Interesting chart you have there of sunspot cycles... Especially interesting in that it's completely made up data that doesn't correspond to reality.

What blog did you get it from?
 
2012-03-11 10:47:53 PM
Fubini:
GeneralJim: common sense is an oxymoron: Piltdown man has a catchy name, too...and about as much relevance to the AGW discussion. Unless you actually have some relevant data to suggest otherwise.

Thanks for outing yourself as a 'tard, Monkey Boy. Showing that the activity of the Sun, MORE than just the insolation, can account for essentially all of the warming of the last century is ASTONISHINGLY relevant to the falsified AGW hypothesis. Too bad you can't see that. Anything you say from this point is actually irrelevant.

It's funny that you totally missed the point, and yet you're calling people tards left and right

Well, once... that would be left. Right? Where is that? Are you volunteering?

The specific point of the findings in TFA was to demonstrate that a mechanism exists, and did not investigate to what degree the mechanism is responsible for any given warming. Indeed, one of the findings in TFA was that their comsic-ray mechanism DID NOT work the way they thought it would at lower altitudes. The authors specifically state that their results to not provide a causal explanation for the observed global warming, and give several very good reasons why.

The VIDEO was from 2009, about an experiment in 2006. While is showed the process, it mostly showed that there were structural deficiencies of the 2006 experiment. Since then, using the knowledge gained in the analysis of the 2006 experiment, a much better run was made. Yes, I'm using results from THAT experiment. Svensmark estimates the amount of warming, and only needed verification of the process. The 2011 experiment was much more telling.

This isn't to say that your hypothesis is wrong- it's just to say that we don't know whether it's right or wrong. There are other models and experiments that you can do in order to test this, but they haven't done it yet. Unless you have some secret research none of the rest of us know about, you're taking a proposed mechanism and automagically claiming that it's the major cause of warming.

I wouldn't call CERN's 2011 CLOUD experiment "secret research," but you can if you want. Progress happens, you know.

It's the onus of any counter-culture hypothesis to demonstrate why it should be accepted over the common consensus. The solar activity hypothesis has not yet done this (I am NOT claiming the hypothesis is untrue, so please don't set up some kind of strawman). You're welcome to take sides on the issue, but please don't put words into the mouths of the scientists and please refrain from hasty generalizations.

No, AGW has the burden of proof. And, since carbon dioxide levels don't correlate with temperature on the gross scale, and do so IN REVERSE on the micro level, carbon dioxide level changes as a major player in planetary temperature has been falsified. Svensmark's hypothesis has not yet been falsified.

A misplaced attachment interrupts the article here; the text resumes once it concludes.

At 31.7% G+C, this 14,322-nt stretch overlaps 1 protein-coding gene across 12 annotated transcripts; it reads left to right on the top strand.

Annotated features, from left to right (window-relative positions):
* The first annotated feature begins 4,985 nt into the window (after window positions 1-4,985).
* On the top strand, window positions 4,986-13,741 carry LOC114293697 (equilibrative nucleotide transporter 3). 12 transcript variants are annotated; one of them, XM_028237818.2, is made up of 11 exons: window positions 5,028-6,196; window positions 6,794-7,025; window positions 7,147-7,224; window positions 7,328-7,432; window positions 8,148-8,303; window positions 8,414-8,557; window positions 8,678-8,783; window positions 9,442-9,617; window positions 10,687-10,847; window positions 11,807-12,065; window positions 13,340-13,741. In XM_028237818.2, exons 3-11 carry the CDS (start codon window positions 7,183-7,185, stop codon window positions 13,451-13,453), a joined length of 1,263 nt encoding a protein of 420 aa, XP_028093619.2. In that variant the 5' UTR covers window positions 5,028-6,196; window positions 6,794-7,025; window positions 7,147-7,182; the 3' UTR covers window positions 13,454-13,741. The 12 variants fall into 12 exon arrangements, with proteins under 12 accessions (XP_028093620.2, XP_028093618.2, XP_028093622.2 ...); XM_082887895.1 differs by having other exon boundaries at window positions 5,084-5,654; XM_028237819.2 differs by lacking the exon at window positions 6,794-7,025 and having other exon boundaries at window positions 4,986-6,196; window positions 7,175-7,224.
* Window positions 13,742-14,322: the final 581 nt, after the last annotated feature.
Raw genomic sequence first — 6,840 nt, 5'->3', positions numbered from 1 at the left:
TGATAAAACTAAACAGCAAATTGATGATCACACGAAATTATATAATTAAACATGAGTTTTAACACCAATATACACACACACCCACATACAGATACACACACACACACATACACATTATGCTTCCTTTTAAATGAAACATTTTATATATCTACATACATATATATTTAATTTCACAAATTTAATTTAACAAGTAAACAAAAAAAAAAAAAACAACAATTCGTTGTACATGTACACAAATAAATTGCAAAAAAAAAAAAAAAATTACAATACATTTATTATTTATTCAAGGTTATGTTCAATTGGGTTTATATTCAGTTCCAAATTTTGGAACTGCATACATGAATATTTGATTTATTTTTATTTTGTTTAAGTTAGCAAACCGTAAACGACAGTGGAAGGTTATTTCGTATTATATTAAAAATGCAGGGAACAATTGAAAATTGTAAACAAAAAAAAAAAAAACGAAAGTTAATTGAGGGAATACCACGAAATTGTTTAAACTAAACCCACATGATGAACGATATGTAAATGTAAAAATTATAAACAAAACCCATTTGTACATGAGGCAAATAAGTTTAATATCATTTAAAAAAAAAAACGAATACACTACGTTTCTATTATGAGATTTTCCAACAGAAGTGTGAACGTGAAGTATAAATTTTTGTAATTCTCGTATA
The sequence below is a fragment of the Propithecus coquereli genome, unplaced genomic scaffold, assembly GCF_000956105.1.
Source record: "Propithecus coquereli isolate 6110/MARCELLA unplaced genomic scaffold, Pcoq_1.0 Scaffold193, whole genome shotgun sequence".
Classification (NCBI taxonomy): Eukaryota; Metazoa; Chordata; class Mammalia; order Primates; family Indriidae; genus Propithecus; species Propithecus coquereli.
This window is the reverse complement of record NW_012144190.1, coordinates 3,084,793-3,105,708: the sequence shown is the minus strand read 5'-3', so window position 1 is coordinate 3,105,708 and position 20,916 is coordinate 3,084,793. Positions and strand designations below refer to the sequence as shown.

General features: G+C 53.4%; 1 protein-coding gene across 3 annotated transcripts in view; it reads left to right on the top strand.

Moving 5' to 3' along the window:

2012-03-11 10:49:18 PM

GeneralJim: Don't listen to frauds -- you'll just look dumb.


Truer words have never been spoken.

/wait, did I say 'true'? I meant 'ironic'
 
2012-03-11 10:50:50 PM
maxheck:
GeneralJim:

Interesting chart you have there of sunspot cycles... Especially interesting in that it's completely made up data that doesn't correspond to reality.

What blog did you get it from?

Really? Have something other than bloviation to counter it? If so, cough up.
 
2012-03-11 10:59:21 PM
HighZoolander:
GeneralJim: Don't listen to frauds -- you'll just look dumb.

Truer words have never been spoken.

/wait, did I say 'true'? I meant 'ironic'

You're suggesting that listening to frauds is the way to go? That would explain a lot about your posts...
 
2012-03-11 11:02:44 PM

GeneralJim: common sense is an oxymoron: You keep repeating that Svensmark shows this and Svensmark demonstrates some other, but you either can't or won't provide any actual evidence that real-world changes in cosmic-ray flux are responsible for the observed changes in climate. And until you do so...
I've come to the conclusion that you actually believe the crap you write. Poor little guy. Well, in this case, I've put this up way more than once, but, one more time for you to ignore won't hurt anything, I suppose...


[bp2.blogger.com image 400x251]

It's interesting that your graph ends in the 1980s. It's also deceitful, since the correlation since that time has been trashed:

upload.wikimedia.org

And here's the Wikipedia article (new window) which shows the difference.

It has been clear all along that solar activity correlates MUCH better with temperature than do carbon dioxide levels.

You sure do love those unfounded assertions, don't you?

But the argument from the science-denying supporters of AGW has been that insolation changes cannot account for all the warming, which is true. That means that something ELSE, something BESIDES insolation, is doing a good bit of the warming.

You mean, like an increased greenhouse effect?

And, while SCIENCE says we should be looking for the REASONS that solar activity correlates so precisely with temperature, the pro-AGW anti-science crowd claimed that anything we did not know for certain was an anthropogenic effect.

[citation needed]

Svensmark pointed out the previously unknown mechanism, and CERN backed up his contention for the process. Now, solar activity WILL account for almost the entire warming of the last century, when this new mechanism is accounted for. So, what's your anti-science beef NOW?

This is perfect. Ladies and gentlemen, Farkers of all ages, feast your eyes upon some genuine irony.